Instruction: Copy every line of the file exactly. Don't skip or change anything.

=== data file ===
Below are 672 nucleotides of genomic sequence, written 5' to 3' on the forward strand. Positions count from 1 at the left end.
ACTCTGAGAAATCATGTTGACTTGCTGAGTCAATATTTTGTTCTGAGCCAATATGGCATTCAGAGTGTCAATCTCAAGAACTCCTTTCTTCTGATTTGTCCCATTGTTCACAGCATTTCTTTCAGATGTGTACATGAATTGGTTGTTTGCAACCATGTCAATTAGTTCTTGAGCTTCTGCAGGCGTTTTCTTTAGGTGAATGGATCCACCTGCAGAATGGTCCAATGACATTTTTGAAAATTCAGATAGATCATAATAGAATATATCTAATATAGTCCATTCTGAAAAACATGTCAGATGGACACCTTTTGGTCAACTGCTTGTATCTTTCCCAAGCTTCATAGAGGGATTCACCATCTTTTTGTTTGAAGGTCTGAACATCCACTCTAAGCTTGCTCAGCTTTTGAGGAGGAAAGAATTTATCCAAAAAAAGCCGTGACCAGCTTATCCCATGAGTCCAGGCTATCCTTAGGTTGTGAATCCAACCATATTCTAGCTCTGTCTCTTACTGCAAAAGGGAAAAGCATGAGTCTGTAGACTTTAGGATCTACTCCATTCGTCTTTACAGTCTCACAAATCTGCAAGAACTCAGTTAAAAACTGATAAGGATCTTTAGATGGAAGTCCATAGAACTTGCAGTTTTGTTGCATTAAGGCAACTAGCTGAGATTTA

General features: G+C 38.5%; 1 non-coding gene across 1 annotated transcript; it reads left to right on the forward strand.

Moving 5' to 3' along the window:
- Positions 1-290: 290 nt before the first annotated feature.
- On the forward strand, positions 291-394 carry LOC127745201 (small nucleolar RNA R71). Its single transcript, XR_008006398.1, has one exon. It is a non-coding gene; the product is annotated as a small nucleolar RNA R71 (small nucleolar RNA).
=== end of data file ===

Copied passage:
Below are 672 nucleotides of genomic sequence, written 5' to 3' on the forward strand. Positions count from 1 at the left end.
ACTCTGAGAAATCATGTTGACTTGCTGAGTCAATATTTTGTTCTGAGCCAATATGGCATTCAGAGTGTCAATCTCAAGAACTCCTTTCTTCTGATTTGTCCCATTGTTCACAGCATTTCTTTCAGATGTGTACATGAATTGGTTGTTTGCAACCATGTCAATTAGTTCTTGAGCTTCTGCAGGCGTTTTCTTTAGGTGAATGGATCCACCTGCAGAATGGTCCAATGACATTTTTGAAAATTCAGATAGATCATAATAGAATATATCTAATATAGTCCATTCTGAAAAACATGTCAGATGGACACCTTTTGGTCAACTGCTTGTATCTTTCCCAAGCTTCATAGAGGGATTCACCATCTTTTTGTTTGAAGGTCTGAACATCCACTCTAAGCTTGCTCAGCTTTTGAGGAGGAAAGAATTTATCCAAAAAAAGCCGTGACCAGCTTATCCCATGAGTCCAGGCTATCCTTAGGTTGTGAATCCAACCATATTCTAGCTCTGTCTCTTACTGCAAAAGGGAAAAGCATGAGTCTGTAGACTTTAGGATCTACTCCATTCGTCTTTACAGTCTCACAAATCTGCAAGAACTCAGTTAAAAACTGATAAGGATCTTTAGATGGAAGTCCATAGAACTTGCAGTTTTGTTGCATTAAGGCAACTAGCTGAGATTTA

General features: G+C 38.5%; 1 non-coding gene across 1 annotated transcript; it reads left to right on the forward strand.

Moving 5' to 3' along the window:
- Positions 1-290: 290 nt before the first annotated feature.
- On the forward strand, positions 291-394 carry LOC127745201 (small nucleolar RNA R71). Its single transcript, XR_008006398.1, has one exon. It is a non-coding gene; the product is annotated as a small nucleolar RNA R71 (small nucleolar RNA).